• A move from simply displaying animal collections to utilizing them for education as a response to a growing realization of the decline in wildlife population.
  • The exploration of new avenues to help conserve wild animals and their habitats fulfill a number of roles. Some of the species which we keep at UWEC are already extinct in the wild and would have disappeared completely without captive environment. These animals have not only an educational role, they are ambassadors for their species!

Through visiting the facility, one makes a direct contribution to the daily operation as well as enabling the Education Centre to undertake field conservation activities aimed at ensuring that the few wildlife is saved for the generations to come.

School Programs

Bring your class or pupils along for a visit at UWEC Zoo and joins as on the learning journey which helps you discover the unique aspects of animals under our care! Come close to them, explore, enjoy and learn. Make prior arrangements for special programs designed to fit your school or class learning abilities. UWEC is the prefect hands on learning

choice in Uganda!

Guided Tours

We have specially trained educators/ guides who take visitors through an engaging and thematic guided tour of the facility. They help identify the animal species both in English and local languages, tell you about their cultural values, conservation status, animal anecdotes, habitats and help you decide on a positive conservation action to ensure species survival or recovery plan.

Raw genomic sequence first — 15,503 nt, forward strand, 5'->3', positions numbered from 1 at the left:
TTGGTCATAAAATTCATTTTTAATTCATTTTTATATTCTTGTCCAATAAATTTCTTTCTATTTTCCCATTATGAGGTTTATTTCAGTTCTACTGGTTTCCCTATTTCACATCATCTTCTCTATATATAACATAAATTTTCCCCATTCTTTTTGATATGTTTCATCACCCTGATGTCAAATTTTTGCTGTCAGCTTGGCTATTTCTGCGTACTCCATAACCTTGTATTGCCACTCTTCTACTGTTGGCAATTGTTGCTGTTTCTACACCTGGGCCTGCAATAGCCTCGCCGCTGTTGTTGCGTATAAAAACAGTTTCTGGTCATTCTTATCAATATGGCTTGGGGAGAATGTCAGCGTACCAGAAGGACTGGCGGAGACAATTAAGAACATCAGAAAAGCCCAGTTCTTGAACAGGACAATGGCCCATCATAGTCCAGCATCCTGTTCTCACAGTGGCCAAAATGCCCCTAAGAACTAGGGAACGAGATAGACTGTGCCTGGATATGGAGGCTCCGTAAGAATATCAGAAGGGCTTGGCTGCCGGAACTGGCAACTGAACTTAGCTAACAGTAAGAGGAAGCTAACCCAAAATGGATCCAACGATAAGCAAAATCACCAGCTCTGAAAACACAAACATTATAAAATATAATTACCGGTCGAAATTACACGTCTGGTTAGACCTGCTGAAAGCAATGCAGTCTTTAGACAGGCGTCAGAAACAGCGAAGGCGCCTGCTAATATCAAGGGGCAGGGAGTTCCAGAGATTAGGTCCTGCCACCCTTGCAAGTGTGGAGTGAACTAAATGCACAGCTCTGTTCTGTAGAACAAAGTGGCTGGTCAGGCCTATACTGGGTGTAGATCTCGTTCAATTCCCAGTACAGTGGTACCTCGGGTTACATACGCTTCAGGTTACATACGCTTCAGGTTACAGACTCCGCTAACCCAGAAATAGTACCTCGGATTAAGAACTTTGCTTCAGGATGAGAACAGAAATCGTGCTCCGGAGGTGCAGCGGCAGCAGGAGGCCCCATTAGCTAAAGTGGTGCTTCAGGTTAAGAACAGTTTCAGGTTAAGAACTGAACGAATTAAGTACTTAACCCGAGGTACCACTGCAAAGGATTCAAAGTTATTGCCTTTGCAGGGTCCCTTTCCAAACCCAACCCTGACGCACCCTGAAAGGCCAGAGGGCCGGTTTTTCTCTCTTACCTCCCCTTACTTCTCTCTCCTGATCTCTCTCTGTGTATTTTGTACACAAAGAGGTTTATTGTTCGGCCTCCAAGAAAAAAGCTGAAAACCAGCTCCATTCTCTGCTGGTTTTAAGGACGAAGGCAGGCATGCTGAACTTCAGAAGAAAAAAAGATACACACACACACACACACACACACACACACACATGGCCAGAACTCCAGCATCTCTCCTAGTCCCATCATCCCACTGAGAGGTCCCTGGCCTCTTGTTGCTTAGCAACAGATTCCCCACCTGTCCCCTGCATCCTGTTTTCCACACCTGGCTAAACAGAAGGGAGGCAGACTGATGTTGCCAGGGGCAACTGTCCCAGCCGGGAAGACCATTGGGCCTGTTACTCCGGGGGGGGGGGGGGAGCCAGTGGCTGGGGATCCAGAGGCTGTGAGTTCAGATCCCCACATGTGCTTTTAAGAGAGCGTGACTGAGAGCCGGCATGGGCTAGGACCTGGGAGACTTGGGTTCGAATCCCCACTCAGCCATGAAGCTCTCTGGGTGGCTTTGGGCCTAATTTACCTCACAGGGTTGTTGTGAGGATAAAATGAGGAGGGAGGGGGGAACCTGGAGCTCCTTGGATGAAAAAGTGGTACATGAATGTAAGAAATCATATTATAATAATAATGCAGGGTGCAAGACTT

Although we lay special emphasis on young people, our guides are equally equipped to handle adults in a way that makes the information meaningful and entertaining.
We have our guides stationed at every animal exhibit, ready to go down the journey of conservation education with you!

Hands on Experience

Boasting a diverse and highly skilled Education Team, we provide unique learning sessions for all ages and abilities. We have tried to link environmental education sessions to the National Curriculum, using an experiential learning approach using resources such as live animals, biofacts, multimedia etc.

Our animal exhibits that mimic the animals natural environment equally make the learners even appreciate the key learning!


We provide a practical hands on opportunity to students through; industrial/ internship placements as part of the requirement for the award of their different degrees and diplomas, as well as enabling them gain a much needed work experience.


Workshops and Seminars for teachers, students, youths and community leaders.
Participate in seminars, workshops and exchange ideas on how you help find solutions to the environmental challenges that affect your society. We engage leaders, communities, teachers and students as we think about the future.

Self-Guided Tour
You can have self- guided tour, by just following the signage. Get more information on; species, habitat and ecosystems relationships, functions, importance and challenges to their conservation and management.

For more details visit: